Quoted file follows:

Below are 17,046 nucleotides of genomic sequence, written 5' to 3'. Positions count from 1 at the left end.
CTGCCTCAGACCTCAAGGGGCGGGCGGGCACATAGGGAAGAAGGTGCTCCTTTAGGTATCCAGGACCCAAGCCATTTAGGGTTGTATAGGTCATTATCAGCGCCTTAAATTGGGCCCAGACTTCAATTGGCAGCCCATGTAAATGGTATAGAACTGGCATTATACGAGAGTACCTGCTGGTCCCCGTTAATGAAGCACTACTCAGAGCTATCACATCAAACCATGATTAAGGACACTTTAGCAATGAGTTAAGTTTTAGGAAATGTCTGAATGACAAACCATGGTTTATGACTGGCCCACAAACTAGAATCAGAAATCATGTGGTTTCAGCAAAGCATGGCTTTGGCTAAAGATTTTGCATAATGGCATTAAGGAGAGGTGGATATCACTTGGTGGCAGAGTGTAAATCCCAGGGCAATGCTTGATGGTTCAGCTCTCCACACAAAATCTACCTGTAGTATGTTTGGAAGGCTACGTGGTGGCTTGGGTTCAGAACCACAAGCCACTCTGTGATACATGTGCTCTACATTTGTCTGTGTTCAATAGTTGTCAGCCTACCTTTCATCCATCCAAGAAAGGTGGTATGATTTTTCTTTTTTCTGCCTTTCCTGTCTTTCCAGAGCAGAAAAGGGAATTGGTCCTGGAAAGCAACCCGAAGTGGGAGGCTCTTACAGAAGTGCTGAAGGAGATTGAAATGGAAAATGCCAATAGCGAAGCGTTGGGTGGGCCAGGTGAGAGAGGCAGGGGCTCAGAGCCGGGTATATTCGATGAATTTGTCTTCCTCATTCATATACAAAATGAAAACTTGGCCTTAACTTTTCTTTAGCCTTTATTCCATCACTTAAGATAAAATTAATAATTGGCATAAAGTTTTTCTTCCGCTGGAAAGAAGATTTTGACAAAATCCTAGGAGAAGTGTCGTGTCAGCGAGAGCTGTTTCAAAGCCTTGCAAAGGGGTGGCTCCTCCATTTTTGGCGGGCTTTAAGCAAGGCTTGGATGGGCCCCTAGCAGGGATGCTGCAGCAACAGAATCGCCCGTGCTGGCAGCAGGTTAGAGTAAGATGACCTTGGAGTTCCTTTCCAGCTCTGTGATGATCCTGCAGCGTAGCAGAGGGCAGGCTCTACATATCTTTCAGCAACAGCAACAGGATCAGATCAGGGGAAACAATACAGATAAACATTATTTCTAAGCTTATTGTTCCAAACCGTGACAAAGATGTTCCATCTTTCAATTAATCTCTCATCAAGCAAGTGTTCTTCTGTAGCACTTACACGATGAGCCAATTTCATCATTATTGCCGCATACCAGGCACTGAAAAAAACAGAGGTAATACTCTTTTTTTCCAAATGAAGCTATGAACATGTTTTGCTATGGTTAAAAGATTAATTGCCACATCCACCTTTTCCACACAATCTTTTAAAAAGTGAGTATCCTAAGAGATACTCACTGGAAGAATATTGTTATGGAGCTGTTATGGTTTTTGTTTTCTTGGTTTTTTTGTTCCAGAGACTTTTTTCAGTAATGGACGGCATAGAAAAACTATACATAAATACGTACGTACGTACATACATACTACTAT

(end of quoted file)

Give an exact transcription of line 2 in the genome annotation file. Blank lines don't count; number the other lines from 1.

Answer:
CTGCCTCAGACCTCAAGGGGCGGGCGGGCACATAGGGAAGAAGGTGCTCCTTTAGGTATCCAGGACCCAAGCCATTTAGGGTTGTATAGGTCATTATCAGCGCCTTAAATTGGGCCCAGACTTCAATTGGCAGCCCATGTAAATGGTATAGAACTGGCATTATACGAGAGTACCTGCTGGTCCCCGTTAATGAAGCACTACTCAGAGCTATCACATCAAACCATGATTAAGGACACTTTAGCAATGAGTTAAGTTTTAGGAAATGTCTGAATGACAAACCATGGTTTATGACTGGCCCACAAACTAGAATCAGAAATCATGTGGTTTCAGCAAAGCATGGCTTTGGCTAAAGATTTTGCATAATGGCATTAAGGAGAGGTGGATATCACTTGGTGGCAGAGTGTAAATCCCAGGGCAATGCTTGATGGTTCAGCTCTCCACACAAAATCTACCTGTAGTATGTTTGGAAGGCTACGTGGTGGCTTGGGTTCAGAACCACAAGCCACTCTGTGATACATGTGCTCTACATTTGTCTGTGTTCAATAGTTGTCAGCCTACCTTTCATCCATCCAAGAAAGGTGGTATGATTTTTCTTTTTTCTGCCTTTCCTGTCTTTCCAGAGCAGAAAAGGGAATTGGTCCTGGAAAGCAACCCGAAGTGGGAGGCTCTTACAGAAGTGCTGAAGGAGATTGAAATGGAAAATGCCAATAGCGAAGCGTTGGGTGGGCCAGGTGAGAGAGGCAGGGGCTCAGAGCCGGGTATATTCGATGAATTTGTCTTCCTCATTCATATACAAAATGAAAACTTGGCCTTAACTTTTCTTTAGCCTTTATTCCATCACTTAAGATAAAATTAATAATTGGCATAAAGTTTTTCTTCCGCTGGAAAGAAGATTTTGACAAAATCCTAGGAGAAGTGTCGTGTCAGCGAGAGCTGTTTCAAAGCCTTGCAAAGGGGTGGCTCCTCCATTTTTGGCGGGCTTTAAGCAAGGCTTGGATGGGCCCCTAGCAGGGATGCTGCAGCAACAGAATCGCCCGTGCTGGCAGCAGGTTAGAGTAAGATGACCTTGGAGTTCCTTTCCAGCTCTGTGATGATCCTGCAGCGTAGCAGAGGGCAGGCTCTACATATCTTTCAGCAACAGCAACAGGATCAGATCAGGGGAAACAATACAGATAAACATTATTTCTAAGCTTATTGTTCCAAACCGTGACAAAGATGTTCCATCTTTCAATTAATCTCTCATCAAGCAAGTGTTCTTCTGTAGCACTTACACGATGAGCCAATTTCATCATTATTGCCGCATACCAGGCACTGAAAAAAACAGAGGTAATACTCTTTTTTTCCAAATGAAGCTATGAACATGTTTTGCTATGGTTAAAAGATTAATTGCCACATCCACCTTTTCCACACAATCTTTTAAAAAGTGAGTATCCTAAGAGATACTCACTGGAAGAATATTGTTATGGAGCTGTTATGGTTTTTGTTTTCTTGGTTTTTTTGTTCCAGAGACTTTTTTCAGTAATGGACGGCATAGAAAAACTATACATAAATACGTACGTACGTACATACATACTACTAT